One could also take the broader picture on television. Even though it was no competition, there were options for the wide variety of tastes in the society with Anne of Green Gables on PBS and an interview with Alice Walker on C-Span. The game, of course, was the center attraction. I noted, perhaps not surprisingly, a pre-game sports commentator said, “Even though fewer people may be able to afford to come to Tampa,” it’s still a communal gathering, “kind of like the whole country going to church together.”

Sunday, February 1, 2009


Is there a “New revised standard version” of American civil religion emerging? What signs and symbols did you see in the Inauguration?

Presidential inaugural addresses have long been studied to discover the core elements of American civil religion. What did you hear in Barack Obama’s address? Where were you on Inauguration Day?

People gathered in their own way. It certainly depended upon whether or not one had voted for Obama. However, there were differences even among these people. Some held strong beliefs that Barack Obama should not have been elected. Some ignored the inauguration. Some fear his presidency, for a variety of reasons. Some stand ready to critique. I have not heard of people intending to leave the country, but there has been a marked rise in interest in white supremacist groups. There are also large numbers of people who, though not voting for him, think favorable of Obama’s leadership thus far.

Which direction will these opinions and actions go? What opinions are held by people in your faith community? What is the spectrum? How do we talk together about these hopes and fears?

For young, newly engaged people, the energy, the real involvement, the opportunity to participate not only in an election, but in a democracy is exciting. It draws forth commitment. How do leaders of faith communities encourage such participatory democracy, especially among the young? (People of any age?) How does the realization that this is a pluralistic, diverse, multi-cultural, many-storied nation finally bring opportunity for actions of inclusion and cooperation? How can leaders of diverse faith communities encourage such involvement, such ministries in vocations of citizenship in daily life? What are the challenges? The opportunities?

African Americans when asked, almost to a person replied, “I think of my parents, my grandparents." Bill Cosby on Face the Nation said, “I took small pictures of my mother and father and brother, who had died as a child, into the voting booth with me and said, ‘Now we are going to vote.’” He added with his indomitable humor, “I voted only once.” But, the meanings on that voting day and inauguration day were many. The presence of saints from the past was unmistakable. There was quiet calm, thanksgiving, resolution that although surely issues of race, as systemic sin, are not resolved, hatred not ended, and problems not solved, there were new possibilities that few thought would come... at least not this soon.

For me and my husband, who had been active in the Civil Rights movement, Inauguration Day 2009 was a day that moved us almost beyond words. The contrasting images: We lived in the inner city of Detroit during the revolutionary movement (riots) in July of 1967. The hot summer Sunday evening when they started, our 4-year-old son, Mark, and I had just returned from a ride with my husband Burton to a hospital where he was making a pastoral call. Not long after, we heard there were fires in that same area. Soon there was shooting, all over. And more fires. I remember vividly during a TV variety show that evening hearing the singing of, “This Land Is Your Land,” accompanied by colorful pictures of the nation… and with words of warning scrolling across the bottom of the screen: “Curfew is now in place throughout Detroit.” We could now hear the gun fire and smell the smoke close to our house.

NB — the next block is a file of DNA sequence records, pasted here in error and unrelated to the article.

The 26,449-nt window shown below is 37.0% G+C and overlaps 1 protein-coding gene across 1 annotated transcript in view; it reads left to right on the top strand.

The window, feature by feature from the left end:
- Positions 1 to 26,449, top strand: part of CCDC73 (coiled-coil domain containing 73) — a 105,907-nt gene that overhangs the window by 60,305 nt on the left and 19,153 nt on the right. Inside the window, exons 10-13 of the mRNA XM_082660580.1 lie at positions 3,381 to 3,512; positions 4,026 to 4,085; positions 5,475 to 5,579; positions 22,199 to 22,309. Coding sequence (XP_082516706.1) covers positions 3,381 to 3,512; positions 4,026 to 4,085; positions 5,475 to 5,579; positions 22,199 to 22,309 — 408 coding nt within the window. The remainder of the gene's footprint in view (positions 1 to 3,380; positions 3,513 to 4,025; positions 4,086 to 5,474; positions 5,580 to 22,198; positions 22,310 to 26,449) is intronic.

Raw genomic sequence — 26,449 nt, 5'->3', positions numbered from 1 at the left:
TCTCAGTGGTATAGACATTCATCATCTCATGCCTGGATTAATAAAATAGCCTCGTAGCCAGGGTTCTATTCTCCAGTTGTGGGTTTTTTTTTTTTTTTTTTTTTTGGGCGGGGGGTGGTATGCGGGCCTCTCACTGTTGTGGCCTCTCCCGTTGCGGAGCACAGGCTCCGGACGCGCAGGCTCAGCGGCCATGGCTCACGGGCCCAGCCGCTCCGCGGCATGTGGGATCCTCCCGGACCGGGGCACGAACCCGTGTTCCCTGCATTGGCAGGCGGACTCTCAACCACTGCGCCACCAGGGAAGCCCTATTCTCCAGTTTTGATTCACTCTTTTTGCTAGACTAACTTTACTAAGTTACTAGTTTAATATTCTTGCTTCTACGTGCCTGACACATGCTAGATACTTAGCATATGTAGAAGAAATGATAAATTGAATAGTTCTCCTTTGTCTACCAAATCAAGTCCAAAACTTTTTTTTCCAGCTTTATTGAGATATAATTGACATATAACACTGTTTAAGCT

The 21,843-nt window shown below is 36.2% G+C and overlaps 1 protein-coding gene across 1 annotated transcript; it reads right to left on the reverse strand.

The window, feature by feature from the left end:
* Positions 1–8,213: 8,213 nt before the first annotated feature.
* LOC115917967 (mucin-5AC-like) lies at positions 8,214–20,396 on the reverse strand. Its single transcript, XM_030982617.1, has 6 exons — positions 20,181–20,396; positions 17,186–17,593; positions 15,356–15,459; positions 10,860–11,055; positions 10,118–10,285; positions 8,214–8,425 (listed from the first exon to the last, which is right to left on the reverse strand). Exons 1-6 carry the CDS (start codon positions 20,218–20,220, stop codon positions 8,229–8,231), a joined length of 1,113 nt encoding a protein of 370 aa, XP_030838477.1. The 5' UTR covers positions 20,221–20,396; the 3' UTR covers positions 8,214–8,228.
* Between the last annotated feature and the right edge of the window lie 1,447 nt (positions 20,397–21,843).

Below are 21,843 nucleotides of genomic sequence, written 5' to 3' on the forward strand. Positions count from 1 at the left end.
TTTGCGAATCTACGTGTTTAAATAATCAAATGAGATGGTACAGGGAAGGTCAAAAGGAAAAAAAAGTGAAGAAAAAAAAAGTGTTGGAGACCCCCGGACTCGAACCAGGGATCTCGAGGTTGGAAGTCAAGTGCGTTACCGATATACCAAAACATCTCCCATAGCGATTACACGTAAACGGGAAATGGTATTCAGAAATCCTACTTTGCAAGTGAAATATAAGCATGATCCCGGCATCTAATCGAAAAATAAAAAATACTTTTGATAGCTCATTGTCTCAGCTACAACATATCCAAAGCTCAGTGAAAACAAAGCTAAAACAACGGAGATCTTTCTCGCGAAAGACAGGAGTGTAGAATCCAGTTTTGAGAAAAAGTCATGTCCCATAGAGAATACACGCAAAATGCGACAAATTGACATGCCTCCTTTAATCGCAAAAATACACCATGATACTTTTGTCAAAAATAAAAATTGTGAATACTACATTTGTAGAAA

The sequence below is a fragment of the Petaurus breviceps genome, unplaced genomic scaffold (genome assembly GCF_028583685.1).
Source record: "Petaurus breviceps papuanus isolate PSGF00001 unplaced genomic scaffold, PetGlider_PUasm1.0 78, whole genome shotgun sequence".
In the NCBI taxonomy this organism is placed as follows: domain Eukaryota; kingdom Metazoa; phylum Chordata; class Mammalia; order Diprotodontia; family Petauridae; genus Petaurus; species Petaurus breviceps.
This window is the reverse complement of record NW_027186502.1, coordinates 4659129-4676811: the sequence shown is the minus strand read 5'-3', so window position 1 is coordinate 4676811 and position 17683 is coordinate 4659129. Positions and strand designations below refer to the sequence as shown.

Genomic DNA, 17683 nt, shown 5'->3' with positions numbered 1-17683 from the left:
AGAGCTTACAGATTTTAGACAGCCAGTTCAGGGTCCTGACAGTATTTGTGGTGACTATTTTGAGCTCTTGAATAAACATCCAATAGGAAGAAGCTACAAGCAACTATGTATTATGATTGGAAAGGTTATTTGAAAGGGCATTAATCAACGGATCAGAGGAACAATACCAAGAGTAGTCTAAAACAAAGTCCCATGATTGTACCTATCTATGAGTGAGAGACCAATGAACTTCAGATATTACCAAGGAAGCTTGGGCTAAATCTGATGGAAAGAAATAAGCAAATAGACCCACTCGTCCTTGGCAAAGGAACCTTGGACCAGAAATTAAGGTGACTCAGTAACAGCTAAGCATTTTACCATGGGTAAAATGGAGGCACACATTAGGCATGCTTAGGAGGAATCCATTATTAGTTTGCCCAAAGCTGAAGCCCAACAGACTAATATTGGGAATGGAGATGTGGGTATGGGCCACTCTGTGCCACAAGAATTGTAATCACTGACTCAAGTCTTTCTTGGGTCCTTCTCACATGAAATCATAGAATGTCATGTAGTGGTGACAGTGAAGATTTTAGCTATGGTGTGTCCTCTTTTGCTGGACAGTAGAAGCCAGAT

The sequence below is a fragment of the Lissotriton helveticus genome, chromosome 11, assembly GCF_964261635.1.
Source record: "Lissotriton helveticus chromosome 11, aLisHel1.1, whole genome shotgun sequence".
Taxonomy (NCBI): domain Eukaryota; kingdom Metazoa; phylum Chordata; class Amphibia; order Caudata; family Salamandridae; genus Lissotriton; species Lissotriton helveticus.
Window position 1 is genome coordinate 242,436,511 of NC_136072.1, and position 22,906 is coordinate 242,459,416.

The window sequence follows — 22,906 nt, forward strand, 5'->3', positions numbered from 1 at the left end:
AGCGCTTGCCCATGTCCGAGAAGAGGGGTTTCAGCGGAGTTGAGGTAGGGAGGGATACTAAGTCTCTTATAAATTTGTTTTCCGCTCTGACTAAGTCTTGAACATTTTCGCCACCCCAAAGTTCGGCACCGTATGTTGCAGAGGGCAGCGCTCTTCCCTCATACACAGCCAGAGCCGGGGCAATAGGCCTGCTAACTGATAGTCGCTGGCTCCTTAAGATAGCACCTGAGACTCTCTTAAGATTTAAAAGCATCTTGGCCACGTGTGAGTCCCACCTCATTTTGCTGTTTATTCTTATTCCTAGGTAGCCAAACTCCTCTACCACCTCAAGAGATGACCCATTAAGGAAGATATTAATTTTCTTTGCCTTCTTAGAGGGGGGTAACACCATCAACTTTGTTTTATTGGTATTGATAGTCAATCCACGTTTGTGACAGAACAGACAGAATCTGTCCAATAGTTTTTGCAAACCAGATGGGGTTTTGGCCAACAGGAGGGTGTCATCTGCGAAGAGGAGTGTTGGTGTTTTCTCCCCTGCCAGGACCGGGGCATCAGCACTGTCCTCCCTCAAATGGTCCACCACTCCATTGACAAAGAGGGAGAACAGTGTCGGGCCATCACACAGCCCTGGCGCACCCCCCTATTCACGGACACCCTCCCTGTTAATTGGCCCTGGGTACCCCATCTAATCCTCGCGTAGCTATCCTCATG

And I remember the miles and miles, entire neighborhoods, particularly commercial streets, in flames. I was 8½ months pregnant at the time, and there could be no safe passage to the hospital. Concordia College in Ann Arbor, Michigan, opened its doors for refugees. We gathered neighbors who were willing to go (I understood then the unwillingness to leave one’s home, even in the midst of danger and disaster), and drove out of the city during daylight hours. There were reports of shooting from the overpasses, so we took side streets. Mark and I remained in Ann Arbor for a few days, while Burton and others tried to watch over the neighborhood around the church at night.

But in a few days we returned. The new turquoise checked curtains I had recently sewn for our kitchen were bright as ever. The laundry I had been gathering on that Monday morning we left was still piled near the washing machine. And the riots went on, and on and on. I recall how national news announced things were calm and it was all over, but guns outside told me differently. And the guns were aimed at us. At the people. The National Guard and Army troops were called in to protect the large financial institutions and departments stores.

And I heard again in my mind, “This land is your land, this land is my land, from California, to..”